Finally, the measures had to be actionable, i.e., information that could be acted on in an impactful way should HICOR’s research determine that room for improvement might be in order.

The top six measures for value in cancer care – honed from an original 750 proposed metrics -- were unveiled at the Town Hall. They include everything from rate of chemotherapy at end of life to improved guidelines for biomarker and molecular testing to ways to avert unanticipated hospital admissions.

Ramsey and HICOR co-director Dr. Gary Lyman introduced the measures then opened each up for discussion.

“If these are going to be valuable, we need buy-in and acceptance and if there are concerns, we need to hear about it,” Ramsey said, encouraging the audience to share their thoughts.   

What followed was a candid discussion of the nuts and bolts of cancer care with physicians, policymakers and patients weighing in on everything from the evolving nature of palliative care discussions to emergency room visits driven by lack of access to physicians to the need for all patients to receive equitable cancer treatment.

“We know this is not easy,” Ramsey said while introducing the first topic, which covered conversations about hospice or palliative care and minimizing futile chemotherapy in the last few days of life.

Oncologists and advocates talked about patients who had been given the proverbial two weeks to live and gone on for months, years or even decades. Others discussed how the end of life “talk” is actually a series of delicate, nuanced conversations. One audience member expressed discomfort at trying to apply rigid metrics to an arena where there’s “so much variability by disease and by treatment.”  Another pointed to patients who wanted to die at home in peace with family, but instead spent their last few days in a hospital undergoing invasive, expensive and pointless treatment.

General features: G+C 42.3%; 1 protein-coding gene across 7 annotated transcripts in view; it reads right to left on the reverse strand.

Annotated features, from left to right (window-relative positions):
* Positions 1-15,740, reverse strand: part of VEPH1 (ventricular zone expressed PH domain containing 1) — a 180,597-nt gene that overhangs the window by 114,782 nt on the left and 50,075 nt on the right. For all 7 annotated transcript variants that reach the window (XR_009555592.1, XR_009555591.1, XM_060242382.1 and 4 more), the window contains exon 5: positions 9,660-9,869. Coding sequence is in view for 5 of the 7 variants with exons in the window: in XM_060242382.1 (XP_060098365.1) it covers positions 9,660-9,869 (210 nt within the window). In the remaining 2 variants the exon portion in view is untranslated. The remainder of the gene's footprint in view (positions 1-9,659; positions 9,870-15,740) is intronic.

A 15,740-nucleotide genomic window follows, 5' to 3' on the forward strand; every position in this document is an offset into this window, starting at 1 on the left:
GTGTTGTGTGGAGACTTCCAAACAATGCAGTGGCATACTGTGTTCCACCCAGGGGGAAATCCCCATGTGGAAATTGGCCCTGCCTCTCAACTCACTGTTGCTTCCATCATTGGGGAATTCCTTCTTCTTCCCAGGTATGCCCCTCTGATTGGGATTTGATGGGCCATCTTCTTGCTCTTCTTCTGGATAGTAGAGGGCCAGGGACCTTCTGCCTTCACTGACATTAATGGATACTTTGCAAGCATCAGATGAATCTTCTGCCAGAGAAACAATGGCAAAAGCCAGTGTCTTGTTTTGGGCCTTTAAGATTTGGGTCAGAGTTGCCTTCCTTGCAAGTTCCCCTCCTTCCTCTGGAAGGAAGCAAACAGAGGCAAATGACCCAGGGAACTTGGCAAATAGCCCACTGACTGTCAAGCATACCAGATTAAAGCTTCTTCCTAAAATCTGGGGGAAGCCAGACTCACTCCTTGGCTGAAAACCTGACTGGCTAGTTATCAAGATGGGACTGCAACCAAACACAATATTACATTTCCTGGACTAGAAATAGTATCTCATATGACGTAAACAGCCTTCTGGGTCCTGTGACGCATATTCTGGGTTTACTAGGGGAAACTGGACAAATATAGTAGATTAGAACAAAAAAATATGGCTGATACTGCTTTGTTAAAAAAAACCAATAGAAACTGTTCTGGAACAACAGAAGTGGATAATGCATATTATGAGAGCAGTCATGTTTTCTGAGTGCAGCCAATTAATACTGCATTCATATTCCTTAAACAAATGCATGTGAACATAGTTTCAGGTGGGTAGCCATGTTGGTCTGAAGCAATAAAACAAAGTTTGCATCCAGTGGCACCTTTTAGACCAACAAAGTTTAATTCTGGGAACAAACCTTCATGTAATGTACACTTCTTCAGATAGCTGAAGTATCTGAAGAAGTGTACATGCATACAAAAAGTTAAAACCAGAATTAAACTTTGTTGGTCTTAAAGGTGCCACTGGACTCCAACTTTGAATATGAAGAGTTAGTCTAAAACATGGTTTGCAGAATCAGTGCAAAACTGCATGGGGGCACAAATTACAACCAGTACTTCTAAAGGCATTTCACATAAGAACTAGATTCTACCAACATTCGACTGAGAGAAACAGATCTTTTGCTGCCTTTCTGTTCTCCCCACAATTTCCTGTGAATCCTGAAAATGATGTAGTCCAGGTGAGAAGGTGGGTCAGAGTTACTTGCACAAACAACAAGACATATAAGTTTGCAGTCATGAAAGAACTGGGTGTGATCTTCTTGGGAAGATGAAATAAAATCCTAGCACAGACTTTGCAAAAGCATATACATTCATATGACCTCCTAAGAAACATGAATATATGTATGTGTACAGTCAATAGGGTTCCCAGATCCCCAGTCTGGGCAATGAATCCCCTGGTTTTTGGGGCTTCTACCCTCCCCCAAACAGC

Ramsey said he felt there was a need for a cultural shift away from the notion that not doing chemotherapy at end of life – often brutal to both patient and pocketbook – as giving up.

“I think one of the biggest barriers is the sense among patients and the advocate community that palliative care is giving up,” he said. “They need to hear that this is not giving up. It’s focusing on quality of life and a better experience in this journey that they’re taking through cancer.”  

Each metric was discussed in detail by participants and the HICOR team after which Ramsey encouraged participants to send additional comments. He then offered up a timeline for deliverables.

Diving in

“Our job here at the Institute is to refine this,” he said, outlining the next few steps which will include devising a methodology for diving into the deep pool of cancer care data HICOR hopes to receive from partner institutions in order to determine what practices are producing the most value for patients.

Overall, Ramsey and Lyman said they were pleased with the Town Hall.

“I was very encouraged by the participation, the clinical insights provided and the willingness to be engaged in this important ongoing initiative to improve the quality and value of cancer patient care in the region,” said Lyman.

“We were thrilled to get so many comments from the audience,” added Ramsey. “They will help us put forward the best metrics.”

Patient advocate and breast cancer survivor Bridgette Hempstead, the founder of Cierra Sisters, said she was encouraged by HICOR’s efforts.

“How can you cut the cost of cancer care down? I don’t know,” she said. “But they’re off to a good start.”

Diane Mapes is a staff writer at Fred Hutchinson Cancer Research Center. She has also written extensively about health issues for,,,, Columns and several other publications. She also writes the breast cancer blog, her at